As we kick start this overview of Covenant Theology we run head first into the Covenant of Works. A proper understanding of this covenant is essential to getting the gospel correct. The history on this covenant is a lengthy one. Deviations from the standard model of the Covenant of Works have occasionally received the "heretic" word. Individuals have tried to look at it in different light and been cautioned.
This is going to be a fun set of posts on this Covenant, its history and controversies.
The first covenant made with man was a covenant of works, wherein life was promised to Adam; and in him to his posterity,upon condition of perfect and personal obedience. - WCF 7.2
There are some of significant and complex qualities to this covenant. But in its most basic form it stands that God made a covenant with Adam. This covenant provided eternal life and warned of death. This covenant was built upon the active work of Adam in obedience to God's command.
It is true that nowhere in the creation account is the word "covenant" used. This has led many to ignore and disregard any attempt to establish a Covenant of Works. This is foolish since many Christian doctrines have been established on words that don't get used in the Bible. However, the concern is noted and generous room should be given when discussing the covenant as long as we retain Biblical descriptions.
Despite the lack of the word "covenant", there still remains two valuable modes of defense for this covenant. The first, and weaker of the two, is that Hosea does make a reference to Adam and a covenant (Hosea 6:7). There have been many great exegetical surveys of this text and its meaning in the original Hebrew. Though even John Calvin himself denied they interpretation that this was referring to the historical "Adam", Calvin acknowledged that the reference to "man", if not pointing to the Adam, was pointing to the inherit rebellion of all mankind.
How, or why, would Hosea point back to a general "mankind" that had transgressed the covenant? There is implied an open doctrine that all men have broken a covenant with God. What covenant would this in fact be? Covenant Theology would state that this is the covenant with Adam. This would seem to be the implications of Paul's theological thrust in Romans 5.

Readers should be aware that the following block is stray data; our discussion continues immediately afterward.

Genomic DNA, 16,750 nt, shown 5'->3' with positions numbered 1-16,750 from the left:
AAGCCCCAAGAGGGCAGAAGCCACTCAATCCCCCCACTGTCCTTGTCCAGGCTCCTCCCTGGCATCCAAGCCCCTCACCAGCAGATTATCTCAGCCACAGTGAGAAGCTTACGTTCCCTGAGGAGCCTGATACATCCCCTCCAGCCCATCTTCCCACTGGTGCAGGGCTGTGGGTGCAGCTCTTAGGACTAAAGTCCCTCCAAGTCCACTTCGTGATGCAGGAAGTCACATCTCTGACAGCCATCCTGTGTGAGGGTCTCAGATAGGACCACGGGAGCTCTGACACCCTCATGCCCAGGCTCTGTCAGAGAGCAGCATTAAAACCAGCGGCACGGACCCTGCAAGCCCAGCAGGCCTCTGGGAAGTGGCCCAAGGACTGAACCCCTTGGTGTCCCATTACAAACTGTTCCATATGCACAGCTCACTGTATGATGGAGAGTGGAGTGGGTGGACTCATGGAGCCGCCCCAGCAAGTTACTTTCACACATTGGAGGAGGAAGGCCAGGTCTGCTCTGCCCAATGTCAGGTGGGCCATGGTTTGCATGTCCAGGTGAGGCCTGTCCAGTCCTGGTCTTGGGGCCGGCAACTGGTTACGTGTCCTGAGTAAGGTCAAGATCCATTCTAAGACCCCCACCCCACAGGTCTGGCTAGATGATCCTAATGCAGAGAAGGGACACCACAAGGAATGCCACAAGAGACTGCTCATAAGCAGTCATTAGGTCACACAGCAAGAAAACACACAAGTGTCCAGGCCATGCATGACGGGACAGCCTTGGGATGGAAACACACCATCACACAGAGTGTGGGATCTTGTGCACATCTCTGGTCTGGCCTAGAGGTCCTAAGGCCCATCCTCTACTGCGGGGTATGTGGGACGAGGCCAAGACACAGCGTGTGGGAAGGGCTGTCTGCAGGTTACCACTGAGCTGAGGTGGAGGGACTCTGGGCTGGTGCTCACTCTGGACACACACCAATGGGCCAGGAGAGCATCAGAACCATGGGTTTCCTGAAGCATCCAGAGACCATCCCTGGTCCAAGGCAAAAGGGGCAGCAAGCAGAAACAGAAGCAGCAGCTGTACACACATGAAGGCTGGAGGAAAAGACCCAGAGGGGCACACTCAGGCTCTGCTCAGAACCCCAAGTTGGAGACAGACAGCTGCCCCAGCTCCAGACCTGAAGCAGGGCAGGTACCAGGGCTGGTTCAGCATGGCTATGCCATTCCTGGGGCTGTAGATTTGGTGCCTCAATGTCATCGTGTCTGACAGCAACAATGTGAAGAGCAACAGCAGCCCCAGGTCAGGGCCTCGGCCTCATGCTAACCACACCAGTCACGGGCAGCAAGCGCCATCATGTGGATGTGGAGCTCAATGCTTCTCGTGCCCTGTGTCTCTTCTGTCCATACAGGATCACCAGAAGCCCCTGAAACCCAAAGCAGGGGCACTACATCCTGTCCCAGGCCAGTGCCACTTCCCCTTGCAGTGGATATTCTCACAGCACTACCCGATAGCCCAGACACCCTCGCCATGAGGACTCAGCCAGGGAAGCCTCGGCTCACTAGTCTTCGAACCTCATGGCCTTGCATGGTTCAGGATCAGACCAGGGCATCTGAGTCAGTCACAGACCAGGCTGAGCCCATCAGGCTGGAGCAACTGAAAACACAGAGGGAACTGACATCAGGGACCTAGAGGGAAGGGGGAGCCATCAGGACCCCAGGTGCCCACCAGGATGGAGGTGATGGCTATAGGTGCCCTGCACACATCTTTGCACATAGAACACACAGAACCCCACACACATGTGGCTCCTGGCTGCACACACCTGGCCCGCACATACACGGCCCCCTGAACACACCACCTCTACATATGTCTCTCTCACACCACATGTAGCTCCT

The second better argument for a covenant in Genesis is that the language implies covenantal obligation. However, there are some unique elements to this covenant. The blessings of the covenant are given without any precondition. Man is created and given dominion and authority over the entire earth and all over creation (Gen 1:28-30; BBC
). These aren't things he must earn but things he must hold onto. Following this thought, man is given a set of obligations or commandments to faithfully obey upon entering the garden (Gen 2:15-17; BBC
). In the fall these obligations were not met and man was removed from the garden. Lest anyone think they weren't
included in this fall let them ask if they were born in or returned to this garden of Eden apart from the saving work of Jesus Christ.
It becomes quite apparent that the death experienced by Adam spread to the entire world (Rom 5:12-14). The turning point in world history is a new
Adam who could fulfill the Covenant of Works. Paul makes it clear that this is fulfilled by Jesus Christ in Romans 5. As would be expected, Paul uses Eden (Rev 21-22) and dominion (1 Cor 15:24-28) language about Jesus Christ. He also overcomes the death found in Adam (1 Cor 15:55-57; Heb 2:14-15).
One should begin to see an important link. The description of the Covenant of Works affects our perception of the saving work of Christ. One should not let the system get in the way of making Biblical statements. But one can use the system to generally measure whether or not something is orthodox. In the next post we'll take a look at the Federal Vision controversy over the Covenant of Works.